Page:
Watches are bought to mark special milestones and occasions — graduation, a birth, an anniversary. But watches themselves also mark great milestones in human history. And this cannot be truer for the Omega Speedmaster. The chronograph, born in 1957, found its calling as a piece of essential NASA-qualified equipment that accompanied NASA astronauts to the moon on the Apollo 11, and also helped bring NASA astronauts back to earth on the aborted Apollo 13 mission.
Since then, many of us consider the Speedmaster Moonwatch sacred — nothing sparked more joy than when Omega revived the legendary Calibre 321 in 2019. The Calibre 321 was the original column wheel movement that powered the very first Speedmaster in 1957. Through tomography scanning, Omega was able to derive the new Calibre 321 that stayed true to the original version. The Speedmaster Calibre 321 “Ed White” in stainless steel, released that same year, instantly became a grail watch for collectors.
The Old Omega Speedmaster Moonwatch
The standard production Moonwatch we know today is based on the fourth-generation Speedmaster from 1965. It had an asymmetrical case with twisted lugs, which gave added protection to the crown and pushers. For the first time, the word “Professional” was also printed on the dial. These models, references 105.012 and 145.012 were worn by the Apollo 11 astronauts on the moon.
The last update to the standard production Moonwatch was in 1996. So 15 years later, it was high time Omega turned its attention to what is basically the brand’s bread and butter. And of course, to kick off 2021, Omega delivered just that.
The New Omega Speedmaster Moonwatch
The new Omega Speedmaster Professional comes with a new movement, the Calibre 3861, marking a new era for the Speedmaster Professional Moonwatch. The Calibre 321 powered the watch until 1968/69 when the Calibre 861/1861 replaced it. From 2021, the Calibre 1861 will be discontinued, as the Calibre 3861 takes its place.
In releasing the new update, Omega had the delicate task of maintaining a balance between updating the Speedmaster with its proprietary Co-Axial Master Chronometer technology while still staying true to being a Moonwatch. Says CEO Raynald Aeschlimann, Omega has approached the redesign with the “most sincere respect.”
We’d say Omega has done it with resounding success. It helped that the brand had released the heritage Calibre 321 Speedmaster Ed White to appease long-time collectors.
In modernising the Speedmaster Moonwatch, Omega did so by keeping much of the essence of the vintage Speedmaster. There is a new movement, yes, but vintage cues like the dot over 90 and the stepped dial (brought back from 1974!) are retained. There is also a major update to the bracelet. The new bracelet comes with five links per row, and is smaller and more lightweight than the previous model. The interlinks on the sapphire crystal Moonwatch is mirror polished, while the Hesalite model comes with a matte polish. The bracelet style recalls the Moonwatch styles of the past, and comes with a new satin-polished clasp.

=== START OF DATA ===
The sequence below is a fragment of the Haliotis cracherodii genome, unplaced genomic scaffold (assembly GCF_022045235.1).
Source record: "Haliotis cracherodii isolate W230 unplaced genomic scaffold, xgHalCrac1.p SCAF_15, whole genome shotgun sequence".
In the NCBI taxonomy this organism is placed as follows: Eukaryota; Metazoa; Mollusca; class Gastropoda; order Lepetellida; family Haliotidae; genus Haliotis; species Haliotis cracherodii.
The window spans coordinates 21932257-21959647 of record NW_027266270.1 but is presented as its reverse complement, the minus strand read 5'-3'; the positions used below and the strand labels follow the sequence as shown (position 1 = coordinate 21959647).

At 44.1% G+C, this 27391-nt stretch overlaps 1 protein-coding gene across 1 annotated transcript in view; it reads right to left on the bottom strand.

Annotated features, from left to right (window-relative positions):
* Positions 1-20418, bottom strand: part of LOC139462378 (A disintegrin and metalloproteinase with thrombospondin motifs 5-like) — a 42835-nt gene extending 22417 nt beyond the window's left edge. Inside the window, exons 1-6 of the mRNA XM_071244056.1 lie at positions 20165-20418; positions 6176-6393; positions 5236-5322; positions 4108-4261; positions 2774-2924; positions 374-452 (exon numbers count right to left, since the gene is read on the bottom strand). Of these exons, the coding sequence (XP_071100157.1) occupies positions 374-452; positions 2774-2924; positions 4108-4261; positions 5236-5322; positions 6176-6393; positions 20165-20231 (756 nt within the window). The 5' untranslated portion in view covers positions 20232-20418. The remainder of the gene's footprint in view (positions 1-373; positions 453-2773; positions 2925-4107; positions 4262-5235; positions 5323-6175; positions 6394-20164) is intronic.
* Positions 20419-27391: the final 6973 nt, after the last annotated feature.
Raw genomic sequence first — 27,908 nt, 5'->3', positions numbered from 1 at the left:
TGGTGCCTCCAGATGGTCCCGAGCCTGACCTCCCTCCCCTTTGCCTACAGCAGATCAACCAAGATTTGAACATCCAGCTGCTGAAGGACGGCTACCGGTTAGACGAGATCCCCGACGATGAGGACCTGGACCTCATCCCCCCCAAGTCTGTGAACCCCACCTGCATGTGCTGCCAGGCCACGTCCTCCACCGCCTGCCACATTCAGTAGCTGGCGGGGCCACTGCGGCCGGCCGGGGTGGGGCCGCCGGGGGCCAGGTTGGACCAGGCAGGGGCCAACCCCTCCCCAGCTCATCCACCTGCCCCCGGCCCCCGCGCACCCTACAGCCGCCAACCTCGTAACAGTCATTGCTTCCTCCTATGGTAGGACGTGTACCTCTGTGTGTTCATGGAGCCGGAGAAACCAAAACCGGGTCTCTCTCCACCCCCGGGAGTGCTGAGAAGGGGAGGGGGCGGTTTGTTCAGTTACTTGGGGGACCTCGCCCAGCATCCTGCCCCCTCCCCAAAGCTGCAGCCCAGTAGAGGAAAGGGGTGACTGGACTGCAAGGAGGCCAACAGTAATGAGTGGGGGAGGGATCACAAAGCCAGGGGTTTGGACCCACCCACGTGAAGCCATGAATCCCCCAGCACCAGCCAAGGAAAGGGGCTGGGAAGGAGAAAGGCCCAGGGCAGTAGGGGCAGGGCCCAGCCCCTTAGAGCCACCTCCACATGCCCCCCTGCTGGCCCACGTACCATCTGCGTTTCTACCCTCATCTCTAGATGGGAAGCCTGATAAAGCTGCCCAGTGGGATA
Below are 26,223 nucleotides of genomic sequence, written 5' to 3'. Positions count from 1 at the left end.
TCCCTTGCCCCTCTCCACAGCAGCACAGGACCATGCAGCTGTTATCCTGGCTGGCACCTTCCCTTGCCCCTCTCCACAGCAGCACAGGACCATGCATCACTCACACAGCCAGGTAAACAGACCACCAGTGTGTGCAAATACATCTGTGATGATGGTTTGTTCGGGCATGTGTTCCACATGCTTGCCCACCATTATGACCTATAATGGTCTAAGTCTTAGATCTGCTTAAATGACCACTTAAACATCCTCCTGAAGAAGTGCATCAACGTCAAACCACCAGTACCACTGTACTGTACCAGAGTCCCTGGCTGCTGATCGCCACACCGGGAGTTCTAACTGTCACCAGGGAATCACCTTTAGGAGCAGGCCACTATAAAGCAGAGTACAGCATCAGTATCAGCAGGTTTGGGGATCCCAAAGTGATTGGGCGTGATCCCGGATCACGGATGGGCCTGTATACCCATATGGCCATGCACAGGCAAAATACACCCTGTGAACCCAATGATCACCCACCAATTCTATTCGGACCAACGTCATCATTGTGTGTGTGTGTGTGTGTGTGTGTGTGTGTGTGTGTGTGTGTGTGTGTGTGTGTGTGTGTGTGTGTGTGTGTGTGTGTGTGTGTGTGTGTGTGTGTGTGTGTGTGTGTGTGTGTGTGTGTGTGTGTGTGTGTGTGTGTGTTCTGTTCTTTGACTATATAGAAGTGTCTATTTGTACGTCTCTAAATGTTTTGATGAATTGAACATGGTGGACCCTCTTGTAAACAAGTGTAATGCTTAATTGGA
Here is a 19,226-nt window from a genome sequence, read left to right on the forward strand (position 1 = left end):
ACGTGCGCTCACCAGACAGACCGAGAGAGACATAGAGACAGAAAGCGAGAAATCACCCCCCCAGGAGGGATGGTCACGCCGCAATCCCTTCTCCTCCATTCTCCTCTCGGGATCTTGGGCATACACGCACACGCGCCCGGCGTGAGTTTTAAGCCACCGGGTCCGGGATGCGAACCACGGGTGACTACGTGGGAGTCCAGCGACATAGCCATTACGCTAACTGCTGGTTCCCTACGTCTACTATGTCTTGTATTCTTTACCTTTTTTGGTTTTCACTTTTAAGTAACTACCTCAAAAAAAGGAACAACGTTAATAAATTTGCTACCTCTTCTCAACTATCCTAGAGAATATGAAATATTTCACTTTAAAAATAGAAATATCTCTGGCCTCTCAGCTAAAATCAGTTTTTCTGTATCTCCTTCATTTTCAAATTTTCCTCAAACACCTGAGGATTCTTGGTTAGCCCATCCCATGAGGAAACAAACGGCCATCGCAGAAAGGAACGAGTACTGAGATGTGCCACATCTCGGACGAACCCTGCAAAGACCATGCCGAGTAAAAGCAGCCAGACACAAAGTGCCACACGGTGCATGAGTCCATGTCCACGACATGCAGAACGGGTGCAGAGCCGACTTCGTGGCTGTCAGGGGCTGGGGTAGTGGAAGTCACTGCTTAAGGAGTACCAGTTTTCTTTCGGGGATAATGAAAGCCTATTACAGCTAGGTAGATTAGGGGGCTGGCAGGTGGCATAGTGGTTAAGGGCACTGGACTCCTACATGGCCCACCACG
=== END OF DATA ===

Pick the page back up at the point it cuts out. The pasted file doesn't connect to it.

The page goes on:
The Calibre 3861 Speedmaster Moonwatch is also still very much a Moonwatch, adhering to the flight-qualified configurations from NASA, and is certified by NASA for all manned space flights.
The Speedmaster Moonwatch: Steel or Gold?
The version in steel (with a steel case back, steel bracelet and Hesalite crystal) is perhaps the most basic model, but it is also the most direct descendant to the Speedmasters that were used on the moon. On the caseback, the engraving reads “Flight Qualified by NASA in 1965 for all manned space missions”. It’s slightly different from the the original “Flight Qualified by NASA for all manned space missions”. It could be for technical reasons. The Moonwatch with the new calibre wasn’t tested by NASA themselves, but by Omega, based on the configurations provided by NASA.
There is also a sapphire crystal version, with a display caseback so you can admire the details on the Calibre 3861.
Then, there are the versions in precious metal. Omega has re-introduced the Moonwatch in two of its proprietary alloys – Sedna gold and Canopus gold. The red Sedna gold version comes with a glossy black dial. The white Canopus gold version is particularly gorgeous, paired with a silver-coloured dial that gives it a really clean, crisp look. With the entire watch and the bracelet crafted in gold, the watch will be a lot more substantial in weight than its steel counterpart.
The last time Omega did a gold Speedmaster Professional in the regular collection was in 2012. With all the new updates, a major revamp of the bracelet and this refreshingly beautiful combination of white gold and a silver dial. Dare we say this is the prettiest Speedmaster we’ve seen yet? We’ll let you decide.